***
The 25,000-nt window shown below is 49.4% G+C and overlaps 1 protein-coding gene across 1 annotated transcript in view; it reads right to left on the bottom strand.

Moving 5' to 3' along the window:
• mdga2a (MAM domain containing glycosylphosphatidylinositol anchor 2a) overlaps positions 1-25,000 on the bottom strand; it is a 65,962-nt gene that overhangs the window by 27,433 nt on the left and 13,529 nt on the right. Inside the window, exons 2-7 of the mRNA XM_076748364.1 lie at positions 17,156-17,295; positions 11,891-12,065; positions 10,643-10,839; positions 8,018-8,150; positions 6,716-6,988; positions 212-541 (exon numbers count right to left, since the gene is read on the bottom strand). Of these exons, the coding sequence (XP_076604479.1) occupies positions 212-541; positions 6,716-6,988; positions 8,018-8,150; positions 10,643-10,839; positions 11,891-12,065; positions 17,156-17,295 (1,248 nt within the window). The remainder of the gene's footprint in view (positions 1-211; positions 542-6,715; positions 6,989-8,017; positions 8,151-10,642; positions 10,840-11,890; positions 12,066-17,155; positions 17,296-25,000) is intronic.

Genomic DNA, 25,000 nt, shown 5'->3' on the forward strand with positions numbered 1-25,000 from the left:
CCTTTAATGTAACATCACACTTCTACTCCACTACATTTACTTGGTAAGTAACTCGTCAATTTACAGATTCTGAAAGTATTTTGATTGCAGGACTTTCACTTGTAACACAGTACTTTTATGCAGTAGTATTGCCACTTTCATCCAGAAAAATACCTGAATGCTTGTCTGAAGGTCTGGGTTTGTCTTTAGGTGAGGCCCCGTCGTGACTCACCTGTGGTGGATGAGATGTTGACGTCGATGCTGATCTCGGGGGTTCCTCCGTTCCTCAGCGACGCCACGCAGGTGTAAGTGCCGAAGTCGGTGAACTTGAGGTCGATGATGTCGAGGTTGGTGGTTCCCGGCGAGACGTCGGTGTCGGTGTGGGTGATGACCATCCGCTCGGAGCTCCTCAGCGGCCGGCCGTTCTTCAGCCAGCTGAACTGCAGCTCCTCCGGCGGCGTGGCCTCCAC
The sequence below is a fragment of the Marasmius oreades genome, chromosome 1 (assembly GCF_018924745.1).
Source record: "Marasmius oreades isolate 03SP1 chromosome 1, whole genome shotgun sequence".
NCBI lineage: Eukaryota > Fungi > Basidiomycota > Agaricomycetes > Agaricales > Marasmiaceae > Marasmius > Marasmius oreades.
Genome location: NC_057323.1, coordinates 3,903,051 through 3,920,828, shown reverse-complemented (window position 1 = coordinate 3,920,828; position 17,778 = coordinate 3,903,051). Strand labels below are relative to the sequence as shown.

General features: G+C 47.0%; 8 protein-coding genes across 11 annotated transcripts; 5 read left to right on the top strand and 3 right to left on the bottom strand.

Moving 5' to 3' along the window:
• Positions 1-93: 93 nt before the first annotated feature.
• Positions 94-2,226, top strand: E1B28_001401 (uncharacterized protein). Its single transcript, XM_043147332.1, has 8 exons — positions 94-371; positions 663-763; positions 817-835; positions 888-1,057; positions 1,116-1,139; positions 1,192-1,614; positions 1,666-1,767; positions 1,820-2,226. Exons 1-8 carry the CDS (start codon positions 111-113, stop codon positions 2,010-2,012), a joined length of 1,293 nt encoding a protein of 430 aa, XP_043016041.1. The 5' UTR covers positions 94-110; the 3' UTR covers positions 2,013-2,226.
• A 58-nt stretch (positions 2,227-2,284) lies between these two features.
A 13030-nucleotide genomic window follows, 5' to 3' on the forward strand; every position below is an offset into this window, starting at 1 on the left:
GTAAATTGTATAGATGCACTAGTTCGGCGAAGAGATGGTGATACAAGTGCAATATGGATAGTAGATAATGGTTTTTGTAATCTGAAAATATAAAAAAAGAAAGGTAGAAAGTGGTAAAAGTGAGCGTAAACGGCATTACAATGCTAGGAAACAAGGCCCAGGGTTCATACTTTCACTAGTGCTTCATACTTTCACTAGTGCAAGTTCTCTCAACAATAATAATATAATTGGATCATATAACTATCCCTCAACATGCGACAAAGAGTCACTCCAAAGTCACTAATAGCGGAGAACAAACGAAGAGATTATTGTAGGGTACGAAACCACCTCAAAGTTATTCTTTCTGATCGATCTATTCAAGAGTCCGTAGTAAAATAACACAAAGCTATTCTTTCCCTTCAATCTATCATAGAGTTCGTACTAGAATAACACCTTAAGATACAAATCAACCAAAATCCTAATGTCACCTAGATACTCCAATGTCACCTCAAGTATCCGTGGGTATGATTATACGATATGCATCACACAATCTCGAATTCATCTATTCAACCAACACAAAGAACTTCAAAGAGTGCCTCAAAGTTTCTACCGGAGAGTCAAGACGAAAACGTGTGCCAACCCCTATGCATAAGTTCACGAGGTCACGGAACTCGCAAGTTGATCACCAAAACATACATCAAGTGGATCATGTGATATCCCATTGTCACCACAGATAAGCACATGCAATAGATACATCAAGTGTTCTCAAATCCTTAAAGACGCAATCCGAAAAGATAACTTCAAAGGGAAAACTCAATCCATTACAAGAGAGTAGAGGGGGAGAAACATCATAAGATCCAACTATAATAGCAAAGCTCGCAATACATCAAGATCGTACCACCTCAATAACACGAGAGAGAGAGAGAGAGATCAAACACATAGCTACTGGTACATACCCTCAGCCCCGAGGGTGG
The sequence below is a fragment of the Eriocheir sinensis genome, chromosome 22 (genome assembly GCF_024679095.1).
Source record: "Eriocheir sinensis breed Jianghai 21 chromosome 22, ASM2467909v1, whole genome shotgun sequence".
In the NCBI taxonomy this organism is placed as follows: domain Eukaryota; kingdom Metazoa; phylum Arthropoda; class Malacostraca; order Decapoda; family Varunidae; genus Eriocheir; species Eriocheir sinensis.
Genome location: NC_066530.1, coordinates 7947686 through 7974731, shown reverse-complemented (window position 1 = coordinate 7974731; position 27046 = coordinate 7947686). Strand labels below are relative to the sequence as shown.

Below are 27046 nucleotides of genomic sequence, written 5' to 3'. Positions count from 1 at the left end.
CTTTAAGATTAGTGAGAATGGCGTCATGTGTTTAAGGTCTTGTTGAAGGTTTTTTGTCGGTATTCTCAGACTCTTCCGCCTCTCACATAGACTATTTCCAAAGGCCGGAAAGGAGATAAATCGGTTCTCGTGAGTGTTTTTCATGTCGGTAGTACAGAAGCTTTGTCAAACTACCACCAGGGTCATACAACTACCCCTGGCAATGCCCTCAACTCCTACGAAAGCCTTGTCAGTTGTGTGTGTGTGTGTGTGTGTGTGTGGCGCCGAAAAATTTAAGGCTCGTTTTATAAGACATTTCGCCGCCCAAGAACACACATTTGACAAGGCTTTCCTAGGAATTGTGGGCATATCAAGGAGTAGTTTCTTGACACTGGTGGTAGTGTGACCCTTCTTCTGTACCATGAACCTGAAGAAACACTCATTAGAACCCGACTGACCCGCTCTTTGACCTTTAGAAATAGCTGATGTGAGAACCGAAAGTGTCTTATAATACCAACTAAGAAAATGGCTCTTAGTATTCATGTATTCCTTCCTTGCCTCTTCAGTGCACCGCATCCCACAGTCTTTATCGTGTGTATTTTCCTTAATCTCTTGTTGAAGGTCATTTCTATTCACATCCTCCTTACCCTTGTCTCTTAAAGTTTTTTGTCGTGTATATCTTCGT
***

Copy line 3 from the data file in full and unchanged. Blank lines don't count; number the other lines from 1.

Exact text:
• mdga2a (MAM domain containing glycosylphosphatidylinositol anchor 2a) overlaps positions 1-25,000 on the bottom strand; it is a 65,962-nt gene that overhangs the window by 27,433 nt on the left and 13,529 nt on the right. Inside the window, exons 2-7 of the mRNA XM_076748364.1 lie at positions 17,156-17,295; positions 11,891-12,065; positions 10,643-10,839; positions 8,018-8,150; positions 6,716-6,988; positions 212-541 (exon numbers count right to left, since the gene is read on the bottom strand). Of these exons, the coding sequence (XP_076604479.1) occupies positions 212-541; positions 6,716-6,988; positions 8,018-8,150; positions 10,643-10,839; positions 11,891-12,065; positions 17,156-17,295 (1,248 nt within the window). The remainder of the gene's footprint in view (positions 1-211; positions 542-6,715; positions 6,989-8,017; positions 8,151-10,642; positions 10,840-11,890; positions 12,066-17,155; positions 17,296-25,000) is intronic.